this approach allows us to avoid a very difficult problem of
choosing the initial data in the entire range of spatial
variables.
Namely, existing monitoring facilities do not
allow one to determine the initial distributions of velocity,
density, and temperature with sufficient accuracy for
large-scale formations.
Simultaneously,
the hurricane trajectory (the singularity support) can be fixed
well by satellite imaging.
V.~P.~Maslov [6] proposed the hypothesis that a solution with a
weak singularity whose singular support is of codimension~2
corresponds to the center of a hurricane.
Such solution admits the representation
\begin{equation}%2
U=U^0(x,t)+\sqrt{S(x,t)}U^1(x,t),
\quad z=z^0(x,t)+\sqrt{S(x,t)}z^1(x,t),
\end{equation}
where $U^i$, $z^i$ and $S$ are smooth functions and
\begin{equation}
S\geq0,\quad \nabla S\Big|_{S=0}=0,\quad \Hess S\Big|_{S=0}>0.
\end{equation}
To find the trajectory $\Gamma=\{(x,t),S(x,t)=0\}$ of the
singularity support, i.e., of a moving point,
we substitute a solution of the form (2) into the equation
(e.g., into (1)), which leads to the relation
\begin{equation}
D^0+S^{-1/2}D^1=0,
\end{equation}
where $D^i$ are smooth functions.
In turn, (4) implies the relations
\begin{equation}
\frac{\partial^{|\alpha|}}{\partial x^\alpha}D^i\bigg|_{\Gamma}=0,\quad
|\alpha|=0,1, \dots, \quad i=0,1,
\end{equation}
which lead to necessary conditions for the existence of a
solution of the form~(2).
Maslov called these conditions {\em Hugoniot type conditions\/}
(by analogy with the Hugoniot condition for shock waves).
The above scheme was realized by Maslov and Zhikharev [6, 7]
for the
shallow-water system without Coriolis effects and by group of
authors [8] for the system~(1) with the Coriolis
force.
Hugoniot type conditions form an infinite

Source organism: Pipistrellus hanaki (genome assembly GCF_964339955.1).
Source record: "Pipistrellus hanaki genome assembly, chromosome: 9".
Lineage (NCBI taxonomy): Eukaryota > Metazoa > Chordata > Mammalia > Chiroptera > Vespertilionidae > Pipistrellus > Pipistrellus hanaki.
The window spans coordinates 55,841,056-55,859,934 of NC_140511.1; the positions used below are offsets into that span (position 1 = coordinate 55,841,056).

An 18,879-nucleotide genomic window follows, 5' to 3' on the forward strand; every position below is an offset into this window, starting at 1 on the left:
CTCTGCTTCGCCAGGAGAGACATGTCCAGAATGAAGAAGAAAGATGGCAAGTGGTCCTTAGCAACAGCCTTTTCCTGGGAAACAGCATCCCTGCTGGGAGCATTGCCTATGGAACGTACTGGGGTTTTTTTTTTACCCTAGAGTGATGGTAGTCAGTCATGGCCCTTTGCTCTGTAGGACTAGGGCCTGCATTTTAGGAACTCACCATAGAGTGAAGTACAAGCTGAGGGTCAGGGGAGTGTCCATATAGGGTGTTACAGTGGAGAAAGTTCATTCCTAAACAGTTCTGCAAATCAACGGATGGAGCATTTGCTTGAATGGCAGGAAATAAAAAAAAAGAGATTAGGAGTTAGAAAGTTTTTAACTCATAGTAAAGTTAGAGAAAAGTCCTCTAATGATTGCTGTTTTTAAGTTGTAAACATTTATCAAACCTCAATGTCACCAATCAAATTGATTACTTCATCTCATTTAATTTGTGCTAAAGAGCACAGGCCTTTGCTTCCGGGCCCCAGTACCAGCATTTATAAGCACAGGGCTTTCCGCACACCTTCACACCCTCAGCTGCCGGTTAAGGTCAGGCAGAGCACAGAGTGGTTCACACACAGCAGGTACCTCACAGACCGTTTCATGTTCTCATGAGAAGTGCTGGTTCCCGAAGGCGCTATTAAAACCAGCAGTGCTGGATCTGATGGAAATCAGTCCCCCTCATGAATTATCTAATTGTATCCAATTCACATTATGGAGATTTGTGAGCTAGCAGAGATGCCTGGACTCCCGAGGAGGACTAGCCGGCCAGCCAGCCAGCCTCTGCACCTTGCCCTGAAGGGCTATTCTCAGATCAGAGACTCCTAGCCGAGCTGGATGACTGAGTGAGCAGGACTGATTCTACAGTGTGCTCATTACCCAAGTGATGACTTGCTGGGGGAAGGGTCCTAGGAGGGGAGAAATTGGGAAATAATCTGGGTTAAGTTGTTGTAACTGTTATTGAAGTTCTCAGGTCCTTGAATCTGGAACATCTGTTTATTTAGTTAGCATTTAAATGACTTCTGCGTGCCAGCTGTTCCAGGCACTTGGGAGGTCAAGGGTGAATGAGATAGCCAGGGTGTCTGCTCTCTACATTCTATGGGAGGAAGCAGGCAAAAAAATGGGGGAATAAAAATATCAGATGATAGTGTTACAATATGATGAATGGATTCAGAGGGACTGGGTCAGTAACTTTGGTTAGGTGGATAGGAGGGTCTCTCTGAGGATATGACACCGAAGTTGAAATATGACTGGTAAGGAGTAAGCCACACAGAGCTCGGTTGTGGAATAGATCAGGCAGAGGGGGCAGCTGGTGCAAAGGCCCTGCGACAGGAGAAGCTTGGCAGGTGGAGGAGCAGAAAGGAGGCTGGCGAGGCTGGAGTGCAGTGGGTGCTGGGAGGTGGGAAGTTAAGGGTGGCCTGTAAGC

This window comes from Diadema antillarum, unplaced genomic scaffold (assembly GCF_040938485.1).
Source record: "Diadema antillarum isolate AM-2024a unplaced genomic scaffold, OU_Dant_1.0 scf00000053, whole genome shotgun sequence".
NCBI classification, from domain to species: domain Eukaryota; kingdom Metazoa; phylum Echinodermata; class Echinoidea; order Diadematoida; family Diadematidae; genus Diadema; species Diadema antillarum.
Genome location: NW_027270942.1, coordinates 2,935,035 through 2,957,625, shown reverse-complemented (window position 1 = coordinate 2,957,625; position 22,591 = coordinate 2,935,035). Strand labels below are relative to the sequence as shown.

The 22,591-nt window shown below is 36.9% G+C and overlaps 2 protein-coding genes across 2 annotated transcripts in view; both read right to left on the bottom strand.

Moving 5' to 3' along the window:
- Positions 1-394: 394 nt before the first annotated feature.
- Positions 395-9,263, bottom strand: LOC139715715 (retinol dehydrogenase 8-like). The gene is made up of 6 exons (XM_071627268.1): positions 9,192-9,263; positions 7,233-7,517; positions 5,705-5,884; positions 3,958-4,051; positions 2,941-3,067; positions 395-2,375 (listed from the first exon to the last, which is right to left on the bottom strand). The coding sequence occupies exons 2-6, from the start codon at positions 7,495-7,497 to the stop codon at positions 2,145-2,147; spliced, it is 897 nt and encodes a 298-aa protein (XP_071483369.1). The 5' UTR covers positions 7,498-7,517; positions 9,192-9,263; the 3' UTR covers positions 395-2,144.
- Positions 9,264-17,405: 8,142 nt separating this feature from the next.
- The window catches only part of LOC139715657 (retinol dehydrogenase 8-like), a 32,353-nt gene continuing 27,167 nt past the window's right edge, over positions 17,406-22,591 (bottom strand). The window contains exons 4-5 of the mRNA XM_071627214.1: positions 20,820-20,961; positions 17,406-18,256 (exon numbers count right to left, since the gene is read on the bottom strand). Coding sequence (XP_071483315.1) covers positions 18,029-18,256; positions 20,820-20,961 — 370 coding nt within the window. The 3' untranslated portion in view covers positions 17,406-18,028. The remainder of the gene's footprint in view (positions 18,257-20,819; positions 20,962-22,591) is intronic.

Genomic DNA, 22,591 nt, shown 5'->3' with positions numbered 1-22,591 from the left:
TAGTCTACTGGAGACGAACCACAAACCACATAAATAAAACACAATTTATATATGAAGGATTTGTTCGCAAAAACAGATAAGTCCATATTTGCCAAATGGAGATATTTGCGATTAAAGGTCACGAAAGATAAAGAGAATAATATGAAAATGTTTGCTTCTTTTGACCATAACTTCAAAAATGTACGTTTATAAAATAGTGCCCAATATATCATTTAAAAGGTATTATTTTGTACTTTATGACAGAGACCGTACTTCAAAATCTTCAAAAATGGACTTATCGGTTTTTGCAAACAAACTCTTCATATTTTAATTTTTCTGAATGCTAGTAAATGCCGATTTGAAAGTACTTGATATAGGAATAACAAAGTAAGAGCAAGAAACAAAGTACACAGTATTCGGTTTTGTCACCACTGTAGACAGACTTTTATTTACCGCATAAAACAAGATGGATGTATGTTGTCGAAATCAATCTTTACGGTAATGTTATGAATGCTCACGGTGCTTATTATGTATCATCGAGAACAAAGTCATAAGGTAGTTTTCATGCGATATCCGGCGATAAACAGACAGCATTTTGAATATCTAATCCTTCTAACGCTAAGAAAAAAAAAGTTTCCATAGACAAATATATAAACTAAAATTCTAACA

non-triangular system.
The first 14 equations of them have the form [8]
\begin{eqnarray}
\dot z^0_0&=&-2q z^0_0,\nonumber\\
\dot V_1&=&fV_2- z^0_{10},\nonumber\\
\dot V_2&=&-fV_1- z^0_{01},\nonumber\\
\dot z^0_{10}&=&-3qz^0_{10}+pz^0_{01}-z^0_0(v^0_{11}+2u^0_{20}),\nonumber\\
\dot z^0_{01}&=&-3qz^0_{01}-pz^0_{10}-z^0_0(u^0_{11}+2v^0_{02}),\nonumber\\
\dot q&=&-q^2+p^2-fp-2r,\nonumber\\
\dot p&=&-2pq+fq,\\
\dot r&=&-4qr-z^0_{10}(3u^0_{20}+v^0_{11})-z^0_{01}v^0_{20}
-\{z^0_0(3u^0_{30}+v^0_{21})\},\nonumber\\
\dot u^0_{20}&=&-3qu^0_{20}+p(u^0_{11}-v^0_{20})+fv^0_{20}-\{3z^0_{30}\},\nonumber\\
\dot u^0_{11}&=&-3qu^0_{11}+p(2u^0_{02}-2u^0_{20}-v^0_{11})+fv^0_{11}
-\{2z^0_{21}\},\nonumber\\
\dot u^0_{02}&=&-3qu^0_{02}-p(u^0_{11}+v^0_{02})+fv^0_{02}-\{z^0_{12}\},\nonumber\\
\dot v^0_{20}&=&-3qv^0_{20}+p(v^0_{11}+u^0_{20})-fu^0_{20}-\{z^0_{21}\},\nonumber\\
\dot v^0_{11}&=&-3qv^0_{11}+p(2v^0_{02}-2v^0_{20}+u^0_{11})-fu^0_{11}
-\{2z^0_{12}\},\nonumber\\
\dot v^0_{02}&=&-3qv^0_{02}-p(v^0_{11}-u^0_{02})-fu^0_{02}
-\{3z^0_{03}\}.\nonumber
\end{eqnarray}
Here $V=(V_1,V_2)$ is the velocity of the singularity support
$x=a(t)$,
$q=u^0_{10}=v^0_{01}$, $p=u^0_{01}=-v^0_{10}$,
$r=z^0_{20}=z^0_{02}$,
and $u^0_\alpha, v^0_\alpha, z^0_\alpha$ are coefficients of the
expansion of the solution~(2) in a neighborhood of the singularity
support, i.e., $U^i=(u^i, v^i)$, $i=0,1$,
$$
u^i=\sum^\infty_{k=0}\sum_{|\alpha|=k}u^i_\alpha(t)\big(x-a(t)\big)^\alpha,
\quad
v^i=\sum^\infty_{k=0}\sum_{|\alpha|=k}v^i_\alpha(t)\big(x-a(t)\big)^\alpha,
$$
$$
z^i=\sum^\infty_{k=0}\sum_{|\alpha|=k}z^i_\alpha(t)\big(x-a(t)\big)^\alpha.
$$